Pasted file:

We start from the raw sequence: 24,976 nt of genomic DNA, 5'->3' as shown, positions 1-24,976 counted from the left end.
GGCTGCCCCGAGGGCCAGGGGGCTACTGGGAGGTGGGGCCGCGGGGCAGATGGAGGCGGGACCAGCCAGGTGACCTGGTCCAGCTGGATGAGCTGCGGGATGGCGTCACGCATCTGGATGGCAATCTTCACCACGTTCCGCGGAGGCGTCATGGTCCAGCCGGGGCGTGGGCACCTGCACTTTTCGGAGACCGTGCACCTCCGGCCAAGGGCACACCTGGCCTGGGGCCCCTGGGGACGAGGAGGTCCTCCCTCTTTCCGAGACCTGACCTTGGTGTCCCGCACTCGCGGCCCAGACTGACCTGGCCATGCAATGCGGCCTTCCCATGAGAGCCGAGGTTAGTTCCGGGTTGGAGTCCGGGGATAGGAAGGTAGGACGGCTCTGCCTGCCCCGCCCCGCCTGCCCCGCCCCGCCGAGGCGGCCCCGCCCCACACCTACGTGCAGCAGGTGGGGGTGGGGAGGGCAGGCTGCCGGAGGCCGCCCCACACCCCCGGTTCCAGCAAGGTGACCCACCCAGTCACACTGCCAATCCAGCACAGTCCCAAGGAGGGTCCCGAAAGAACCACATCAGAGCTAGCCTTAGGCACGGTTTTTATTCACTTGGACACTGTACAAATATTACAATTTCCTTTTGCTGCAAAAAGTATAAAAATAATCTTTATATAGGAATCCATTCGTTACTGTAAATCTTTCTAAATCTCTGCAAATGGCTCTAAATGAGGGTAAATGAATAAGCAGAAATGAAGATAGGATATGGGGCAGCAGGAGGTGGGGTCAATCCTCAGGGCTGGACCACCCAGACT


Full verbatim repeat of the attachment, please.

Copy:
We start from the raw sequence: 24,976 nt of genomic DNA, 5'->3' as shown, positions 1-24,976 counted from the left end.
GGCTGCCCCGAGGGCCAGGGGGCTACTGGGAGGTGGGGCCGCGGGGCAGATGGAGGCGGGACCAGCCAGGTGACCTGGTCCAGCTGGATGAGCTGCGGGATGGCGTCACGCATCTGGATGGCAATCTTCACCACGTTCCGCGGAGGCGTCATGGTCCAGCCGGGGCGTGGGCACCTGCACTTTTCGGAGACCGTGCACCTCCGGCCAAGGGCACACCTGGCCTGGGGCCCCTGGGGACGAGGAGGTCCTCCCTCTTTCCGAGACCTGACCTTGGTGTCCCGCACTCGCGGCCCAGACTGACCTGGCCATGCAATGCGGCCTTCCCATGAGAGCCGAGGTTAGTTCCGGGTTGGAGTCCGGGGATAGGAAGGTAGGACGGCTCTGCCTGCCCCGCCCCGCCTGCCCCGCCCCGCCGAGGCGGCCCCGCCCCACACCTACGTGCAGCAGGTGGGGGTGGGGAGGGCAGGCTGCCGGAGGCCGCCCCACACCCCCGGTTCCAGCAAGGTGACCCACCCAGTCACACTGCCAATCCAGCACAGTCCCAAGGAGGGTCCCGAAAGAACCACATCAGAGCTAGCCTTAGGCACGGTTTTTATTCACTTGGACACTGTACAAATATTACAATTTCCTTTTGCTGCAAAAAGTATAAAAATAATCTTTATATAGGAATCCATTCGTTACTGTAAATCTTTCTAAATCTCTGCAAATGGCTCTAAATGAGGGTAAATGAATAAGCAGAAATGAAGATAGGATATGGGGCAGCAGGAGGTGGGGTCAATCCTCAGGGCTGGACCACCCAGACT